Getting to travel in Japan while contributing to my team was all I had hoped for, yet there were other upsides of working remotely I was surprised by:

  • The solitary work hours in the middle of my day became dedicated, gloriously distraction-free time, while all meetings, disruptions, and frequent mental-context shifting was focussed on the other chunk of my work day - effortlessly leaving me with a clean, productive, maker-friendly schedule.
  • I loved the freedom of truly being able to experiment with my schedule to work best with my productivity cycle. A tough problem can become much easier after stepping back from it overnight and approaching it with fresh eyes in the morning. With two work sessions a day, I got to experience that beneficial mental break twice.
  • Motivation never ran low when challenging myself with a self-imposed deadline of “get this feature done before your coworkers in NYC wake up”. I found it exhilarating to work when I knew no one else was.

In general, I found it remarkable just how much my team managed to allow me to continue to not only contribute to our work, but really feel part of the team—book clubs, all-hands, selfie-contests are all attendable via the magic of the internet even from half a world away.


Make it as easy as possible to do work by removing any hurdle to getting started—in my case, that meant setting myself up with reliable internet everywhere (Japan has great pocket wifi options for that) and choosing AirBnBs and single rooms over shared hostel spaces so I had enough privacy to jump on a quick call easily at any moment. I look at remote work as I do any other skill—I can get better at it with practice and attention.

In that line, iterating and experimenting was the name of the game for figuring out how to most effectively interact with the team while remote.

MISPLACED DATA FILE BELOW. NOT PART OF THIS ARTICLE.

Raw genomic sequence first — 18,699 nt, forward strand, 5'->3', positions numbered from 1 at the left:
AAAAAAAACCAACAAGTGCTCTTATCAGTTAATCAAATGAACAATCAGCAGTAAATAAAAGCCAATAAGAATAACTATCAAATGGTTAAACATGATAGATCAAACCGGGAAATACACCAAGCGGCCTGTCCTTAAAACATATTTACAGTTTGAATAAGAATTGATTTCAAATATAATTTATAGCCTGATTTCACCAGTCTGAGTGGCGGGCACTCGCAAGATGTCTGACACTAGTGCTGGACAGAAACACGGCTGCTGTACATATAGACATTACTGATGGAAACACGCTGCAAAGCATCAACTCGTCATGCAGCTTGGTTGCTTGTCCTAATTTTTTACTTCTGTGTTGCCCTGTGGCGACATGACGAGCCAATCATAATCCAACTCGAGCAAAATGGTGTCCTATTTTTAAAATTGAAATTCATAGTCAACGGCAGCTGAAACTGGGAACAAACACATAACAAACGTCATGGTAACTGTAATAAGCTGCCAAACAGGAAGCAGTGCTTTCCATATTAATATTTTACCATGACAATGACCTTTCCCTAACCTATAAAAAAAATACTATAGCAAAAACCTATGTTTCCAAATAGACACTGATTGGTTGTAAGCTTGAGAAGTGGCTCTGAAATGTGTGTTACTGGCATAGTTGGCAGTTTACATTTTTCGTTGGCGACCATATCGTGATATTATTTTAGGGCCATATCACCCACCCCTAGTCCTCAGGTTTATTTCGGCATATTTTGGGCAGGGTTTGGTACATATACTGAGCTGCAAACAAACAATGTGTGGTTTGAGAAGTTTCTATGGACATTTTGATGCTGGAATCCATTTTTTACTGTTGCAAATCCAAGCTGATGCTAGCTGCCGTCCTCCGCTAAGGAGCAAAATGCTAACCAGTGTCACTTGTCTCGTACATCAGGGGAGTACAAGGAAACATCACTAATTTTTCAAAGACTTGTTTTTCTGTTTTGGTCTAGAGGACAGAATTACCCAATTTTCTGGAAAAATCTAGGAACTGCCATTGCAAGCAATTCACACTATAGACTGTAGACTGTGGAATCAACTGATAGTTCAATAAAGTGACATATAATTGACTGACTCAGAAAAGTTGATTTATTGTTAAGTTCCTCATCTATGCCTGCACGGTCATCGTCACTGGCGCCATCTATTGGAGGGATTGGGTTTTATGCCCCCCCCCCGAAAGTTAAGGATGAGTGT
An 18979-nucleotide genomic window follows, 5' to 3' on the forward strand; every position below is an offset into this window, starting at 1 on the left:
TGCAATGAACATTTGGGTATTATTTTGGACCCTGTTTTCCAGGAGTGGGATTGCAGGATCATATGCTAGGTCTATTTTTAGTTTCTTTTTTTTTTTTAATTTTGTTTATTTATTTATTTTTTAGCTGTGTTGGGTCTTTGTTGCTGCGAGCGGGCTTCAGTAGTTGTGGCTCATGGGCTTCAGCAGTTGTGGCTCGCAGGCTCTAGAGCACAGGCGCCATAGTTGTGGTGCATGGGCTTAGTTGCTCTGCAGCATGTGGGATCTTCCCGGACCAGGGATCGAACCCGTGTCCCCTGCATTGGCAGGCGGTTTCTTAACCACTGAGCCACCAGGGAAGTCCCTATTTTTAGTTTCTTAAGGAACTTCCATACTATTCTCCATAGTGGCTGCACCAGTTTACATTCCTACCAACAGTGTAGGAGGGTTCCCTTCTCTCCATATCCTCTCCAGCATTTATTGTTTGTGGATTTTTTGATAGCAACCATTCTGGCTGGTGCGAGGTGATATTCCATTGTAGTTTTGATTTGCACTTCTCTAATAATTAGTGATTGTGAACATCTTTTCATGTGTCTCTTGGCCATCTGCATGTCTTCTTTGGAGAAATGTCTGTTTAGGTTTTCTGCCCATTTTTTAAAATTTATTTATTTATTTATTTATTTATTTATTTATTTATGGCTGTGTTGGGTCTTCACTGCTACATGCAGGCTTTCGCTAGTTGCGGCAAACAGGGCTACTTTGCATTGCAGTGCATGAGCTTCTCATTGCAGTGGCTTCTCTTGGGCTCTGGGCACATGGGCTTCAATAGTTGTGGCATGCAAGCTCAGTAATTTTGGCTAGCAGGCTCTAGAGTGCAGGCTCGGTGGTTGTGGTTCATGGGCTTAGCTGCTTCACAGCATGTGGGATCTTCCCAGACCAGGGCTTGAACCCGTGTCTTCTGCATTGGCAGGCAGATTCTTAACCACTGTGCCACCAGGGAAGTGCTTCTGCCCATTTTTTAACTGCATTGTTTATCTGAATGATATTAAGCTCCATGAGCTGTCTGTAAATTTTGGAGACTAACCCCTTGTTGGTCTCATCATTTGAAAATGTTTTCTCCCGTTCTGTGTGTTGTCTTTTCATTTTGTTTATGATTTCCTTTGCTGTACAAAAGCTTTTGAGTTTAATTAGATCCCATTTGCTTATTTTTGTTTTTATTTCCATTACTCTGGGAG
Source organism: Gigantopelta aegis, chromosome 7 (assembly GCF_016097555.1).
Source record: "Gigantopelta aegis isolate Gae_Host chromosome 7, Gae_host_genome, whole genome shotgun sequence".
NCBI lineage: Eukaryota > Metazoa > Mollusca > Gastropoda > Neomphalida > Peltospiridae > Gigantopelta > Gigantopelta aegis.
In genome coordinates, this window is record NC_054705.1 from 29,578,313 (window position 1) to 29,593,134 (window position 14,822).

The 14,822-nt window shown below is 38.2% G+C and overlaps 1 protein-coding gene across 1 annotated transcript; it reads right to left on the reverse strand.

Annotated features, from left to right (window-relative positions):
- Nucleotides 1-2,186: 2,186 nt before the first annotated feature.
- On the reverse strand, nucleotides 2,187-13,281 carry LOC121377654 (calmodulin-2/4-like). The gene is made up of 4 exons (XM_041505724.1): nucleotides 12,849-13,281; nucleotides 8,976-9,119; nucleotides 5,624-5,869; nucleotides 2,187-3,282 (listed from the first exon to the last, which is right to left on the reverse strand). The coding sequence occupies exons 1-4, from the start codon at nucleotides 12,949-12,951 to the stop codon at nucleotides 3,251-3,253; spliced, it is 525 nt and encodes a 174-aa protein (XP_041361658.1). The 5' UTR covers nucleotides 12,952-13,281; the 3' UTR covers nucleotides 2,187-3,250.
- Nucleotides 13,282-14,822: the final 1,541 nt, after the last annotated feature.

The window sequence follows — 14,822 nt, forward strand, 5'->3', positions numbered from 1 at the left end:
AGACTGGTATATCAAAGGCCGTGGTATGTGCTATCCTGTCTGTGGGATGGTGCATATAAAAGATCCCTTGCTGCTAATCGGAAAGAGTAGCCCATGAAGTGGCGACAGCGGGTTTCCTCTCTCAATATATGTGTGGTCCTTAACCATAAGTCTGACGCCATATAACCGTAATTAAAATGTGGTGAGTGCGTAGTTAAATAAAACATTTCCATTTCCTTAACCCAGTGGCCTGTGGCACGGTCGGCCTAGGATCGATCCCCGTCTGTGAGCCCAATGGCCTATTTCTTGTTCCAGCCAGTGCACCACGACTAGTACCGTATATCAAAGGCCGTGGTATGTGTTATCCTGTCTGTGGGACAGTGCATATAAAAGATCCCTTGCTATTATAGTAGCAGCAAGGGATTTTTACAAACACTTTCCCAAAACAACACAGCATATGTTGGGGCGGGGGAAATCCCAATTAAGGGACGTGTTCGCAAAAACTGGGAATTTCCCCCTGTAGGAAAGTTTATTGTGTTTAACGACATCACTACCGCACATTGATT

• Check-ins: For our team work, our daily in-person check-ins proved vital, and the most significant way of keeping communication constant next to Slack.
  • More check-ins: Scheduling time specifically to check in about how remote itself was going and what could be improved kept us honest and able to adapt, and surfaced the problems I mentioned earlier.
  • Process: Our previously established engineering task management process (a mostly kanban approach using Clubhouse), helped tremendously in keeping people on the same page across continents and allowed me to pick up new tasks without needing in-person communication.
  • Predictability: The more predictable and consistent I was with my exact work schedule, the more my coworkers could relax.

In the end, however, one of my favorite takeaways from my experience is knowing how supportive of a team I get to be part of every day, working with people who genuinely care about each other and me. Often I was overwhelmed by the amount of support and help I was met with from my coworkers in making my experience possible. I genuinely am so thankful that I got to make these memories, and it just caused me to want to support my coworkers in all of their endeavors even more.

Almost three years ago, during my initial internship, I wrote another blog post about my experience working here. Back then, I already was excited about our team culture and work atmosphere, and now—after finishing my degree and having returned full time—I still love it here as much as I did during those first 10 weeks. It was fun being in Japan, but it sure is great to be back in the office.